The meeting with John Lees is marked in our own Wesley Centre with a special prayer chapel and he is referred to in the book at greater length. However, it is worth noting that Leigh was able to forge relationships with people who would, in turn, open up opportunities for the advancement of the gospel.
Leigh endured enormous challenges regarding his own health and, during his time in New Zealand, he records the fact that for three months he was unable to attend to his mission work owing to sickness.
In fact, it was his physical exhaustion that led him to leave New Zealand and return to Australia. During this difficult time, Samuel’s wife Catherine came to the fore. She had concerns about the way children were treated. She used a very simple but effective ploy: making sets of baby clothes for the Maori women providing they brought their babies to her, especially young girls, before they were a fortnight old. The urgency of this was all too obvious.
Leigh was to lose his wife Catherine, who died in an epidemic on 15 May 1831 and was buried at St John’s Cemetery, Parramatta. Leigh was heartbroken. When he left the Southern Hemisphere in 1831 he was exhausted, broken in the loss of his dear wife and in very poor health.
Samuel Leigh had his weaknesses. In a localised history entitled Milton’s Missionary, Pauline Jones says, “Like the rest of us, he had feet of clay, but God was able to use this man who was willing to risk everything for the sake of spreading the gospel.”
His fallibility can be seen in his relationships with colleagues, particularly Rev Walter Lawry. He wrote to London for extra resources and it took two years before a young Probationer Minister, seven years his junior, arrived in Australia. At first things went well. Lawry wrote in his journal, “He is everything I could wish in a colleague.”
This would soon fracture, chiefly over the hand of wealthy Mary Hassall that Margaret Reeson wrote about in Currency Lass. In addition, Leigh’s consistent loyalty to the Church of England was too testing for some of his colleagues.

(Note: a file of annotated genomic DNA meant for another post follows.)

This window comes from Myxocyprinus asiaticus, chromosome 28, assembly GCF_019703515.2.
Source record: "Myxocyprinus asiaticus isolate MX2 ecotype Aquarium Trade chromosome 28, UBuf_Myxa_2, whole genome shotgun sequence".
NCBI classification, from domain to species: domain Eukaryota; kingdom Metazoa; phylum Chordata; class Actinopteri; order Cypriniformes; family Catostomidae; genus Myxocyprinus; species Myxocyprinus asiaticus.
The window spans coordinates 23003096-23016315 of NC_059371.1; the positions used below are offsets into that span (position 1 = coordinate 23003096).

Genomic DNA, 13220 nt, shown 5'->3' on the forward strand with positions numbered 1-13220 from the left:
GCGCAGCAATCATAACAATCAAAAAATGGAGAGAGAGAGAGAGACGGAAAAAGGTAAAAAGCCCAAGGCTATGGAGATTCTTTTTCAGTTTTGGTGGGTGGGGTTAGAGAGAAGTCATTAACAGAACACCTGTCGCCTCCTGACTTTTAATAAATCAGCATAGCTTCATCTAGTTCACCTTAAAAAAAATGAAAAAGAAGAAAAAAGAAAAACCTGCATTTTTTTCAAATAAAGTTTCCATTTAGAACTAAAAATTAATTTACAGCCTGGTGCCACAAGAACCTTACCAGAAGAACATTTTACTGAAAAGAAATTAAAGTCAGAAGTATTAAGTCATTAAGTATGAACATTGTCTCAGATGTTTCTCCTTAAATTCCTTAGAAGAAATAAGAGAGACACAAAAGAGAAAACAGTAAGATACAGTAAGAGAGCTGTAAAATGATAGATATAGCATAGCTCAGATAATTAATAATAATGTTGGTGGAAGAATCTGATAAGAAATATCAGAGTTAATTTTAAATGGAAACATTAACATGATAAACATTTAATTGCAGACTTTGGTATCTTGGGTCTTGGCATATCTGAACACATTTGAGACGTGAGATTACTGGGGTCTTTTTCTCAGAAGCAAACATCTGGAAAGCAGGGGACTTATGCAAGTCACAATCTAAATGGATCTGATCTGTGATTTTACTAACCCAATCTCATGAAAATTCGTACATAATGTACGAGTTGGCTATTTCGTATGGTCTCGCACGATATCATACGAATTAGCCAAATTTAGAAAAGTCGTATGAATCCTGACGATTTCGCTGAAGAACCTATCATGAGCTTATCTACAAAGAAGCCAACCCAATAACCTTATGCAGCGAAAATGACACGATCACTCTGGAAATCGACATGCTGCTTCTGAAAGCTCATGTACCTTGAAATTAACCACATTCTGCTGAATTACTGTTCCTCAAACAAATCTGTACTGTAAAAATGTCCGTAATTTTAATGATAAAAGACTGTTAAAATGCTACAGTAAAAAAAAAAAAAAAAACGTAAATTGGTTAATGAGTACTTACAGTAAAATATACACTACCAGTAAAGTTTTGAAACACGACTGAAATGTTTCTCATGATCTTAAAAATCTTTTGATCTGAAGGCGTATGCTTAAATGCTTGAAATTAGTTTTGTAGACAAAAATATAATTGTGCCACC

However, I believe that even in these things we can see the hand of providence in God’s guiding. The Wesleyan leadership in London decreed that the two men were to travel to New Zealand – and then Lawry would go on to Tonga. Colleagues in New South Wales knew that this was not the best plan and so, all too aware of their antipathy toward each other, it was agreed in Sydney that Leigh would go to New Zealand and Lawry would travel directly to Tonga. Leigh’s story in New Zealand was remarkable and Lawry, who found authority difficult, eventually returned to London, making way for the wonderful work of John Thomas and a great spiritual awakening followed in Tonga.
Samuel Leigh was a faithful leader who was fearless.
His early life was very tame in comparison to what would lie ahead in the Southern Hemisphere. When in those early cottage meetings, how
could Samuel have known what he would have to face?
In 1986, the local minister at Milton reflected on Leigh’s life: “Samuel Leigh was one of that mighty army, and the fact that he did not come from Galilee, Tarsus or Rome, but Milton in Staffordshire, should help us to understand that these missionaries were ordinary people such as ourselves, using their gifts in the service of the Lord. They had their roots, their families and their weaknesses. They were not plaster saints, but human beings.”
The Rev George Lane, President of the Methodist Church of Australasia, in his introduction to Colwell’s seminal history of Methodism in Australia, says of Leigh, “For he was instrumental in saving souls and erecting churches; setting in motion waves of spiritual and moral influences which have never ceased to exert themselves for the honour of God, the welfare of mankind and the prosperity of the people who dwell here.”
Samuel Leigh was six years old when John Wesley died. In the cottage meetings where he entered into a meaningful relationship with Jesus Christ, there may have been some who had listened to Wesley himself. Samuel Leigh picked up the baton and we can be certain that he ran his leg of the race with great faithfulness.
O that the world might taste and see
The riches of his grace!
The arms of love that compass me
Would all mankind embrace.